Plaintiff buyer challenged the judgment of the Superior Court of Los Angeles County (California) in buyer’s favor in the amount of one dollar as damages for defendant seller’s breach of a contract resulting from buyer’s exercise of an option to purchase property.
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The buyer entered into an option to purchase property from the seller. When buyer elected to exercise the option, seller refused because his wife had declared a homestead on the property. The trial court refused to award buyer specific performance or damages for breach. The court reversed, finding that the option was not unfair because it did not give buyer a right to indefinite postponement of performance where he was bound to purchase the property upon seller’s furnishing him with title. The court held that the adequacy of consideration for the option was not material because buyer did not seek to enforce the option, but rather the contract that resulted from his exercise of the option. The court determined that buyer was entitled to specific enforcement because the declaration of homestead made by seller’s wife with knowledge of his contract with buyer was subject to buyer’s right to demand conveyance under the contract. Because the decree was not binding on third parties, the court ordered a new trial in which every party having an interest in the property was represented to determine the relative rights of buyer and an alleged subsequent purchaser for value.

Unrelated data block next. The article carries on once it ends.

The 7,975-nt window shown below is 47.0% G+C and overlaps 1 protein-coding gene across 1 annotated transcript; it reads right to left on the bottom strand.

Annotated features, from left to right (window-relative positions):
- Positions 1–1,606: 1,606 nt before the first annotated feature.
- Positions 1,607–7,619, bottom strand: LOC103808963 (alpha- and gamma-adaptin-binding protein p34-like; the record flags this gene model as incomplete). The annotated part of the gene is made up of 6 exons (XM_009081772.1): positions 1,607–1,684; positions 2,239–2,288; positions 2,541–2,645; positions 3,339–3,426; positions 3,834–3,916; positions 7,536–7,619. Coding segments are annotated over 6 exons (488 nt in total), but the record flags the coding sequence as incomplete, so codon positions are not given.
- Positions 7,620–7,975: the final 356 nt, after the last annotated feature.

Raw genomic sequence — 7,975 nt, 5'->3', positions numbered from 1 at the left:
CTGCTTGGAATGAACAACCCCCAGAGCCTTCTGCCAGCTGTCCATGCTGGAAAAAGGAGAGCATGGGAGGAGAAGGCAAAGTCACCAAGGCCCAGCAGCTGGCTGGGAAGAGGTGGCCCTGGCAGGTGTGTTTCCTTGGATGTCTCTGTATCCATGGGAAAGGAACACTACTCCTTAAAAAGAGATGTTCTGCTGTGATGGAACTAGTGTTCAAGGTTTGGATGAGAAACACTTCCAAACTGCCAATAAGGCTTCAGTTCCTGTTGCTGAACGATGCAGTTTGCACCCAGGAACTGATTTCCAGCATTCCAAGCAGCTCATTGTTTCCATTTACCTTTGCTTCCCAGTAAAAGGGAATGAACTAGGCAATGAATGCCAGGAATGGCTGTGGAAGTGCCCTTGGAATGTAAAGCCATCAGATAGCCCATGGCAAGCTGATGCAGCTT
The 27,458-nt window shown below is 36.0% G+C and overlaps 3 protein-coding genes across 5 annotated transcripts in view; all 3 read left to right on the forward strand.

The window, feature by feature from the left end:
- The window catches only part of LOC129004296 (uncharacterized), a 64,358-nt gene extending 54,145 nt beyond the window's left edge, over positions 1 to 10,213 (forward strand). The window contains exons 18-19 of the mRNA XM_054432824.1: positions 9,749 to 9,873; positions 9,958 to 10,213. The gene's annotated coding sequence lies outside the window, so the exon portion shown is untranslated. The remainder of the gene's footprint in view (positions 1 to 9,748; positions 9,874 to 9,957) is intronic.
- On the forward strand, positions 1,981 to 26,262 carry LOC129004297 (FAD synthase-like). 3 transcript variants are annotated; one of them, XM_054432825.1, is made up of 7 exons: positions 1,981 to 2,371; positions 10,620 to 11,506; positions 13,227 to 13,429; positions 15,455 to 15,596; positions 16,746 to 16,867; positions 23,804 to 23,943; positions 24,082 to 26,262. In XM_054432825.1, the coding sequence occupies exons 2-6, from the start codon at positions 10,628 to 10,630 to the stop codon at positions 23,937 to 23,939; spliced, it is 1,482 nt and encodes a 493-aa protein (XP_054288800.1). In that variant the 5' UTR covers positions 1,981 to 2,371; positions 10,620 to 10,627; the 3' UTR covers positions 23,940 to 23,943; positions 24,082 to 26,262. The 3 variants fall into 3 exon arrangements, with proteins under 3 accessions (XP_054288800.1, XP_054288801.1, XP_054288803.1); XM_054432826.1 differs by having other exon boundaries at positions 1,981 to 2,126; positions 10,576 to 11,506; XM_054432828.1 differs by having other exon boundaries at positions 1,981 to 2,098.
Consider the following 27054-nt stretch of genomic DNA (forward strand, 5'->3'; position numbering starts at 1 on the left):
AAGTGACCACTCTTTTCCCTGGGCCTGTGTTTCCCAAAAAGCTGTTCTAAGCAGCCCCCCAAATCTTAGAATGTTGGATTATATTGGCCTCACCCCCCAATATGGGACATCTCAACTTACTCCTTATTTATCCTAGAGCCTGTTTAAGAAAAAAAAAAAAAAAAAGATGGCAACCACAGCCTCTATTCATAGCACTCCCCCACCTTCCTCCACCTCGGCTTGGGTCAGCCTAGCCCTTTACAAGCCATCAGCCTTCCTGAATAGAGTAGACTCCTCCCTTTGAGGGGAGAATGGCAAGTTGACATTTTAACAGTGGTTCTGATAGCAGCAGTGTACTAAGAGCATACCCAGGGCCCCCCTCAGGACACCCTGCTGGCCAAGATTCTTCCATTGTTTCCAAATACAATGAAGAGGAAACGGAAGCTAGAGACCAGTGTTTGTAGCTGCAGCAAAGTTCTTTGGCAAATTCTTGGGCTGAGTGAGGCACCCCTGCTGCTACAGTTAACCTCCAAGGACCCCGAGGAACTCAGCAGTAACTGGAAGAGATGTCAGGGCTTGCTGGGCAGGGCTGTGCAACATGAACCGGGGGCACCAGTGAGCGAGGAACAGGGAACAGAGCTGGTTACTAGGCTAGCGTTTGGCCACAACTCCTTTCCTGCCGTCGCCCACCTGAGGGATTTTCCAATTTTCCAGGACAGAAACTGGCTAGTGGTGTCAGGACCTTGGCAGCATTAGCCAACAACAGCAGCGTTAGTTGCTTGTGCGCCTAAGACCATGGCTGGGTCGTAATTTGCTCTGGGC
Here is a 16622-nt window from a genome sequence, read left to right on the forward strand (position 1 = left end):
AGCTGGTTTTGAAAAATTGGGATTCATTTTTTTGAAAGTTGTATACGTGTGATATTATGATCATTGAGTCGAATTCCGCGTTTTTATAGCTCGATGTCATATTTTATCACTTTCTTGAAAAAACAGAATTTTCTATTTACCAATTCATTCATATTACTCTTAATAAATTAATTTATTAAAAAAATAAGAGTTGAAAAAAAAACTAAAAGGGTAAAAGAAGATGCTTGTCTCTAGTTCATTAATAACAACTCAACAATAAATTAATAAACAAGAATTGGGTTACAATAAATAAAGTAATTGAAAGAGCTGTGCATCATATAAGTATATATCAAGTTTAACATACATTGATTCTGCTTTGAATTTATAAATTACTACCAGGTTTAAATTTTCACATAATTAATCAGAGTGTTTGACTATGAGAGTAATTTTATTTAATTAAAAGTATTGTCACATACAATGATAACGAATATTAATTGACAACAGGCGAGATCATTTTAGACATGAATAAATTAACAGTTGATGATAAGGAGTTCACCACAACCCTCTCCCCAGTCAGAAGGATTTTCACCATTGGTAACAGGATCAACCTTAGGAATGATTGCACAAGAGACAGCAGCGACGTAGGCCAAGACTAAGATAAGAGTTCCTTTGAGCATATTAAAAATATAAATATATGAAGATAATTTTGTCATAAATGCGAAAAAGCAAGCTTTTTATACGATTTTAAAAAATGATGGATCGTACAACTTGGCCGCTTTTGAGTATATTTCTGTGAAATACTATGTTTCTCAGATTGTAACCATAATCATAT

The judgment awarding buyer one dollar as damages for seller’s breach of a contract resulting from buyer’s exercise of an option to purchase property was reversed, and a new trial was ordered.